Blown-In Insulation Cost – Blown-in insulation is a very common method of insulating the attic, the walls in a house or a crawl space. This method is helpful in increasing and enhancing comfort in houses by neutralizing humidity level and drafts. It also can be a huge return on investment.
The average cost of blown in insulation is around $1,348 and most homeowners spend an amount between the ranges of $893 to $1,890 on this insulation method. The costs will depend on whether the job is performed by professionals or by the homeowners themselves and of course the size of the attic.
Types of Blown-In Insulation
Blown-in insulation consists of three types which are explained below:
Cellulose comprises of plant fibers and is a less hazardous and harmful for homeowners to install owing to some of its natural qualities. Its R-value per square inch is higher than fiberglass but one setback is that it does not have an innate vapor retarder. If cellulose is left in a wet state for a long time, it can be prone to damage.
Cellulose also comes in selections of natural fiber, enabling it to be equipped with soundproofing qualities. Cellulose requires a vapor retardant material as well as adequate insulation to be done between joist spans.
Benefits of Cellulose
- Airflow resistance
- The most energy efficient method of blown-in insulation
- It is non-corrosive to aluminum, copper and steel
- Because of extreme cold, a lot of R-value is not lost
- Cellulose is made from recycled and natural materials
Rock Wool Fiber
This fiber uses post consumer metals and materials that are recycled and is an eco-friendly product. It has a strong capacity of being fire retardant and soundproof, making it the mostly highly priced method of blown-in insulation.
It also naturally repels rodents and insects but a setback to rock wool fiber is that it takes a significantly long amount of time to install.
Benefits of Rock Wool Fiber
- Natural pest and moisture repellent
- Recyclable and environmental friendly
- Heat insulative and non-combustible
Fiberglass blown-in insulation offers the largest amount of variety and is the least expensive. It is also most commonly used for residential purposes. This type of blow-in insulation is usually available in the form of blocks which are, via a machine, blown into the interior walls or in an attic’s floor joists.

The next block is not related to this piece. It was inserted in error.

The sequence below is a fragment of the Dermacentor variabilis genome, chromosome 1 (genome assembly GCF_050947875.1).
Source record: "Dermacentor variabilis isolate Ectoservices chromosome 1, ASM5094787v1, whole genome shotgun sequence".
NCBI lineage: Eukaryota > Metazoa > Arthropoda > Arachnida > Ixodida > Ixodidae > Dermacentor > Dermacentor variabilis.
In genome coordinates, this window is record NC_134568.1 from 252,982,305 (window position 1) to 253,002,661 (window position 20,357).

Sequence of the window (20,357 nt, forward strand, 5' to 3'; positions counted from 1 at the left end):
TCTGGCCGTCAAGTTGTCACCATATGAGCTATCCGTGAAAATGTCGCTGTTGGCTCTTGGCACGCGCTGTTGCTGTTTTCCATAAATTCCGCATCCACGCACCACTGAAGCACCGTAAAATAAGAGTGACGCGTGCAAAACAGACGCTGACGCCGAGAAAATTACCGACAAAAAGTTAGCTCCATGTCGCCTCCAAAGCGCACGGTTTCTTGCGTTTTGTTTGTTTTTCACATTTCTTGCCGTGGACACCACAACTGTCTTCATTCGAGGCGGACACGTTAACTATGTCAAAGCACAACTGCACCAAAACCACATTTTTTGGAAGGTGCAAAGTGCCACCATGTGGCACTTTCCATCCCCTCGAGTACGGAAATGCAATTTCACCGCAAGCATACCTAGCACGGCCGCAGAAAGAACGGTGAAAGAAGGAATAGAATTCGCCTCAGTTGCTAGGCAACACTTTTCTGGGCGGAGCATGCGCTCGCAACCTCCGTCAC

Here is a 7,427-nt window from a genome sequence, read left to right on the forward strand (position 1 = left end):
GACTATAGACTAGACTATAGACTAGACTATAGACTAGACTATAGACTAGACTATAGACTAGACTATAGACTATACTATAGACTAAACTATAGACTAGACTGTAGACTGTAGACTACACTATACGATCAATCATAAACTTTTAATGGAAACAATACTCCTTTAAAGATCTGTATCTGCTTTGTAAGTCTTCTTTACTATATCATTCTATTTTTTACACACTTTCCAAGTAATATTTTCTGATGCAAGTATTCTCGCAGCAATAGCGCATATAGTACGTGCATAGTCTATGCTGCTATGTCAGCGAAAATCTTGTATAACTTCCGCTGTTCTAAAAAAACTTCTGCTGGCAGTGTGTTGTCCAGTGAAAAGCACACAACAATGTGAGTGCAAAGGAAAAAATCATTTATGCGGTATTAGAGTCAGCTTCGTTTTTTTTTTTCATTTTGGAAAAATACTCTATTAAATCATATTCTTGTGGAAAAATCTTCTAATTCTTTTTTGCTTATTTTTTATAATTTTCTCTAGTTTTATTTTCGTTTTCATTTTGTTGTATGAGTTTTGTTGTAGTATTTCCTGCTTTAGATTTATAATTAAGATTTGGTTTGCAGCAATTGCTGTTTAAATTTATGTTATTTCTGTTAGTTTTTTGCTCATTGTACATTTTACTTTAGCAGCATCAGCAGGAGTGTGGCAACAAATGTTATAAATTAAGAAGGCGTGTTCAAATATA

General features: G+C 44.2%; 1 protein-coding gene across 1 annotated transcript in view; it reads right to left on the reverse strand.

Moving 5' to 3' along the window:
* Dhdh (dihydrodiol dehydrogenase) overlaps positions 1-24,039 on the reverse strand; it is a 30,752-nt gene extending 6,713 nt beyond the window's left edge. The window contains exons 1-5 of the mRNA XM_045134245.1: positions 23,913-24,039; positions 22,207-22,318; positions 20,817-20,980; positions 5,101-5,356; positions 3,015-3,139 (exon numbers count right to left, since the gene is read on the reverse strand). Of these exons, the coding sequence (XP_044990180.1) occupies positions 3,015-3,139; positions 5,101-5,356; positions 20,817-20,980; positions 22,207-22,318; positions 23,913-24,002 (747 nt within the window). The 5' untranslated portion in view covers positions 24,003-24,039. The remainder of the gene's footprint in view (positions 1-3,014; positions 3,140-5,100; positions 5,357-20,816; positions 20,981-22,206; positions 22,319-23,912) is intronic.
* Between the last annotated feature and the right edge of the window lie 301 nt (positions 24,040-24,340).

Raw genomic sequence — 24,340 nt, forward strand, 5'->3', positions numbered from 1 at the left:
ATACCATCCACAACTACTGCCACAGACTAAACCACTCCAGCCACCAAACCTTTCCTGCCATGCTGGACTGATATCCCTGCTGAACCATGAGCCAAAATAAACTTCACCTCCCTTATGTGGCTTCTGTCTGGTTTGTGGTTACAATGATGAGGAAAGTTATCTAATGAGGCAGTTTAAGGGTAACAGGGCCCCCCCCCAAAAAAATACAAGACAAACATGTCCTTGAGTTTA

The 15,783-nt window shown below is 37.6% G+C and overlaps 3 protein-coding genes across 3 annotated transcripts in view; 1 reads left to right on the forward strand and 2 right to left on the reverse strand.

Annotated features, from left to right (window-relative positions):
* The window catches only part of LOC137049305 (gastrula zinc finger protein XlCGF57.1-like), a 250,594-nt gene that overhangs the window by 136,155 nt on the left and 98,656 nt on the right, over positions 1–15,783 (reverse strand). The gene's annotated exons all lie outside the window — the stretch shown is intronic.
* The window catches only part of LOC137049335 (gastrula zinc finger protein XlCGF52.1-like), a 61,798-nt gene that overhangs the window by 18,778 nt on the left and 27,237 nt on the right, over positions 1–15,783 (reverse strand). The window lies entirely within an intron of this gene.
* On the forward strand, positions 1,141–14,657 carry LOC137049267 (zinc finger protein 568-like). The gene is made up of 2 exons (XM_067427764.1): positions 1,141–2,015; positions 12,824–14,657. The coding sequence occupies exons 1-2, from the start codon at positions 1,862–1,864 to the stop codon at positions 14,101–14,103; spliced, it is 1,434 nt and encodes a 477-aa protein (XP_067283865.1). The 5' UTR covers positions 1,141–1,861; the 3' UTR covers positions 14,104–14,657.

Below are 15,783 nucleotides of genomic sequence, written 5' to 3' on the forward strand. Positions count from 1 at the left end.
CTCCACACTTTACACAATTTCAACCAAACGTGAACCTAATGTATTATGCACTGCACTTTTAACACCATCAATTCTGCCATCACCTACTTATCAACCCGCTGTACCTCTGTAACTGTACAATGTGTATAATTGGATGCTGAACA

Because it has the property of being fire-retardant, it is also used to top existing cellulose insulation. Blown-in fiberglass is formed away from electrical equipment and hot lights that are heat producing variants.
Benefits of Fiberglass
- An option with minimum expenditure
- Considerable reduction in sound pollution
- Moisture has no effect on fiberglass
- Characteristic of being non-combustible
- Does not settle because it is inert
Insulation Capacity and R-Value
The R-values of the different methods of blown-in insulation depend on each materials insulation and density factors. Higher R-values will provide a higher insulation capacity to a material.
Average Estimates of Costs
The average cost breakdown of different methods is mentioned below:
Fiberglass Blown-In Insulation
The amounts in the following table are based on an average cost of $33 per bag at an average weight of 28.5 lbs per bag. One thing to keep in mind is that labor hours may vary as they are dependent on the type of equipment and machinery used, as well as the desired R-value.
|LABOR HOURS||R-VALUE||INSTALLED THICKNESS (IN INCHES)||BAGS PER 1,000 SQUARE FEET||MATERIAL COST|
Cellulose Blown-In Insulation Cost
A 19 lb bag of blown-in cellulose will cost around $28 to $30 at a minimal R-value recommendation, covering an approximate space of 40 square feet.
Costs of Attic Insulation
In order to insulate an attic, an R-value recommendation of 30 is used for minimum efficiency, which can help a house achieve optimization in thermal efficiency along with a reduction in home cooling and heating expenditures.
The figures mentioned in the following table relate to the costs of attic insulation when home owners decide on doing the task themselves.
|Attic space||Rental equipment fees||Cost of materials||Total cost|
|1,000 square feet||$100||$500 to $1,000||$600 to $1,200|
If the hourly services of professionals are required, then the job can be completed in a shorter period of time and homeowners should expect to pay an amount of $40 to $70 on a per hour basis for labor charges.